I’m in a different stage of motherhood now.
I’m not sure what it’s called but it involves hearing the word ‘No‘ and my daughter getting into everything.
It makes me miss the simpler infant stage when my biggest worry was my daughter rolling off of the bed.
Nevertheless, I love the moments when my husband or I walk through the front door and she screams, ‘Mama!‘ or ‘Dada!‘ running up to us with her arms open wide.
It’s so precious.
Yet as my little girl grows up before my eyes, I’m reminded that soon I’m going to have to teach her about the phenomenon called stranger danger.
Definitely not a simple task for a parent but I figured hubby and I would rise to the occasion when it became necessary.
Or so I thought.
Yikes! Another Parenting Mistake
Miya, our daughter, is one of the happiest and friendliest kids you could ever meet.
I mean, this girl has been smiling since birth!
However, she is around that age where if she doesn’t know you, she will stay the hell away.
The good thing is, it’s very normal, especially between 8 months to 2 years old.
But what have I done?
During some of my little girl’s obvious displays of stranger danger, I tried to persuade her to show affection to a person she clearly didn’t want to give any to.
And I thought it was okay.
Until one day, my girlfriends and I were having a deep conversation about family cultures, and two of them spoke up.
An Interesting Take On Stranger Danger
One of my friends, a fellow mom like me, shared that she learned not to force her sons to show affection to others.
Her reasoning was simple –> she wanted them to understand boundaries and to trust their sense of safety.
You see, it wasn’t totally about the potential danger someone could have on them. And trust me, this is every parent’s worst nightmare.
Her focus was instilling a healthy sense of independence and respect.
After she shared her perspective, another friend chimed in, supporting her approach.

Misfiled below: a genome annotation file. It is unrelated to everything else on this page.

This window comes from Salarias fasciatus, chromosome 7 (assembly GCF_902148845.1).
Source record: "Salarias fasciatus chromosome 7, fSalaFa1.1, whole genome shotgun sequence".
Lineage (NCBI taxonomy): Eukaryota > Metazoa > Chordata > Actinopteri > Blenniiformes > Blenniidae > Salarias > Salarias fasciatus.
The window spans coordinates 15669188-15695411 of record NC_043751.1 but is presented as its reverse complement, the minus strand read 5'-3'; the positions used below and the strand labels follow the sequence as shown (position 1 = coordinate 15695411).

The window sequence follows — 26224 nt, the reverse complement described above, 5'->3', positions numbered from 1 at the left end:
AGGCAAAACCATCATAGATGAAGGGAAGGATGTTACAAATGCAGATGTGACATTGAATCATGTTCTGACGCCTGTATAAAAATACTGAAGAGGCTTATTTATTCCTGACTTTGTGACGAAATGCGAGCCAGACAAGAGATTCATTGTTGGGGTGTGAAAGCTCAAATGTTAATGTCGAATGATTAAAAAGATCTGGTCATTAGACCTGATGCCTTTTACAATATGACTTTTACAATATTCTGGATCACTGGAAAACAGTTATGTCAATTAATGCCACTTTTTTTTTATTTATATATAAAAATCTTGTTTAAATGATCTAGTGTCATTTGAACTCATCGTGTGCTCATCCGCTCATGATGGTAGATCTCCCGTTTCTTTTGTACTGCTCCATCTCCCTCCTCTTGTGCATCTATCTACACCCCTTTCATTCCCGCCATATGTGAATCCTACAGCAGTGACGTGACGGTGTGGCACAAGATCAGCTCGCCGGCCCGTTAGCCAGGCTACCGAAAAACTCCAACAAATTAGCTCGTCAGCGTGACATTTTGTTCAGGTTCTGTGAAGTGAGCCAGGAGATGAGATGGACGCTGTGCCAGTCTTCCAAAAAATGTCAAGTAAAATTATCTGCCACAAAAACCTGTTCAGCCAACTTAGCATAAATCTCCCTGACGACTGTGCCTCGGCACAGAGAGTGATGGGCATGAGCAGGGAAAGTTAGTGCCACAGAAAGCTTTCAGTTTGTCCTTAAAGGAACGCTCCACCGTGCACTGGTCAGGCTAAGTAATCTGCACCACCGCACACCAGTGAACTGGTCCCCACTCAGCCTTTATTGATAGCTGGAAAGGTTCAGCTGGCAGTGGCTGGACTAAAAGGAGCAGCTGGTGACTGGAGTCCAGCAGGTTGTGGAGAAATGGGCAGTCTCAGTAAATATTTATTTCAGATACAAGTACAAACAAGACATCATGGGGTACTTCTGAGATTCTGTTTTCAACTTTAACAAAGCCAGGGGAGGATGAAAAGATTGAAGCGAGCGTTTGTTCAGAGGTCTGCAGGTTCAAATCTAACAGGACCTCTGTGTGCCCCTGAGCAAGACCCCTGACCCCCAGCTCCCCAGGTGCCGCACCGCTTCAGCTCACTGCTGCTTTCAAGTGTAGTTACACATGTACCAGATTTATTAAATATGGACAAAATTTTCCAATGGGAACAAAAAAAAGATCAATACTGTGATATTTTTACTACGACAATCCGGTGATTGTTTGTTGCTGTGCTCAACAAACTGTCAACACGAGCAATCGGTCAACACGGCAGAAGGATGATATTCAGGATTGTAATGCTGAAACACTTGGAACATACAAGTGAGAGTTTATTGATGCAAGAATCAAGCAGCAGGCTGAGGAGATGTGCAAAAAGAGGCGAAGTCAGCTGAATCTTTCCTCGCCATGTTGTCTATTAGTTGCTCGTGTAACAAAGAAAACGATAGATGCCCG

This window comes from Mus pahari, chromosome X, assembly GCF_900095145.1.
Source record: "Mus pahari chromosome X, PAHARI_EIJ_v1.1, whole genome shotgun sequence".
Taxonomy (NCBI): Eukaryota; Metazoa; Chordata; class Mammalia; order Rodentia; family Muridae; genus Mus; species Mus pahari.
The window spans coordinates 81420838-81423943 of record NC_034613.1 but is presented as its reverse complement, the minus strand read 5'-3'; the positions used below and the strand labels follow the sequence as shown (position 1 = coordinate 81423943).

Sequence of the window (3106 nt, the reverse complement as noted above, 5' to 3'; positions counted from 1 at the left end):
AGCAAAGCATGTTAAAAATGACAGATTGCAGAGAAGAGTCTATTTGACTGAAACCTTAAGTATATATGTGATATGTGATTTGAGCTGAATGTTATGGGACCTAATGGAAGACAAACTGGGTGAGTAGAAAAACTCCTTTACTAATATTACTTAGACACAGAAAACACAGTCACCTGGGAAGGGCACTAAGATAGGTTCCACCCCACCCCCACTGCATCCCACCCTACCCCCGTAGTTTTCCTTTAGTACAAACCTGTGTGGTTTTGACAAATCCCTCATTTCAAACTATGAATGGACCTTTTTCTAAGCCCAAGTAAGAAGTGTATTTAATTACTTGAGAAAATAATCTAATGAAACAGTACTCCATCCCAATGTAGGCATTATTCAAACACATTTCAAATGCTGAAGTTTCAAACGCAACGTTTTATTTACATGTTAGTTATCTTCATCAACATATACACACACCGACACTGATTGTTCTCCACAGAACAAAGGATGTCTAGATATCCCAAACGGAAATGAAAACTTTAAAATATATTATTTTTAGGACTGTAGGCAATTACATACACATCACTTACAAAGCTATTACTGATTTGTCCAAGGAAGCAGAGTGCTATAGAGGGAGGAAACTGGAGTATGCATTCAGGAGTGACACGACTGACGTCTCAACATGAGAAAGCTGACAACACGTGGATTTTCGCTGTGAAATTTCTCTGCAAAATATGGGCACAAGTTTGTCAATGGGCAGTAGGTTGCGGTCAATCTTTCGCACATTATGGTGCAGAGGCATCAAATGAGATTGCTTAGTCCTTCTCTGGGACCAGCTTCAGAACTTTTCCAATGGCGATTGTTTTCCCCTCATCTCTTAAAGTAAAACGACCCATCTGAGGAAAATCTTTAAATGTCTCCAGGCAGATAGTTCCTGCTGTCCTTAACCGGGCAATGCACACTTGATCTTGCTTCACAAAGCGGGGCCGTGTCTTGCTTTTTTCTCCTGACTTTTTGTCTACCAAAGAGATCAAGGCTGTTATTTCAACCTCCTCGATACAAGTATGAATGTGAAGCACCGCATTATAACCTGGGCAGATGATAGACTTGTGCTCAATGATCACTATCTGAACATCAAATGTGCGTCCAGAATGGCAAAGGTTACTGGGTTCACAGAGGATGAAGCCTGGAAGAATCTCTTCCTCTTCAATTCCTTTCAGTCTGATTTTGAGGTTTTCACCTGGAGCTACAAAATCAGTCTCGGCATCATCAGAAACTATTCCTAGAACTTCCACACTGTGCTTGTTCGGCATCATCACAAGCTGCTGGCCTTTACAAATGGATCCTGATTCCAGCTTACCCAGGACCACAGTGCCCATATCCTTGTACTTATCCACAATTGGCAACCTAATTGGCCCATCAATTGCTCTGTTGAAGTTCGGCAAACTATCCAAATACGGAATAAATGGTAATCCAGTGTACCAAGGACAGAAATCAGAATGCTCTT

She wasn’t a mom but as a passionate supporter of women’s rights, she expressed that this mindful practice of self-love was key for little girls as well.
Yes, all of it mattered – boundaries, independence, safety, and respect.
It was at that moment that I spoke up.
Wow, I need to apologize to Miya.
“I’ve tried to force her to smile and hug people she doesn’t remember, even people she hasn’t met before.”
This wasn’t an epiphany that came from a place of shame.
I’d just realized that I hadn’t treated my daughter how I would want to be treated, and at the same time, I wasn’t honoring her God-given instincts.
Thankfully, my homegirls responded to my vulnerability with grace and kindness.
And I made the choice right then and there to practice this conscientious approach with all the kids in my life, starting with my own.
No, My Daughter Doesn’t Owe You Affection
What is best for the child is not always what is most convenient for the parent
In the moments that I unintentionally let my daughter down, I thought it was more convenient to save face and prove that my daughter was sociable.
I think I even thought that it would confirm that as parents, my husband and I had put in the effort to consistently interact with close and extended family.
But, moving forward, we stand firmly on the principle that our daughter doesn’t owe anyone affection.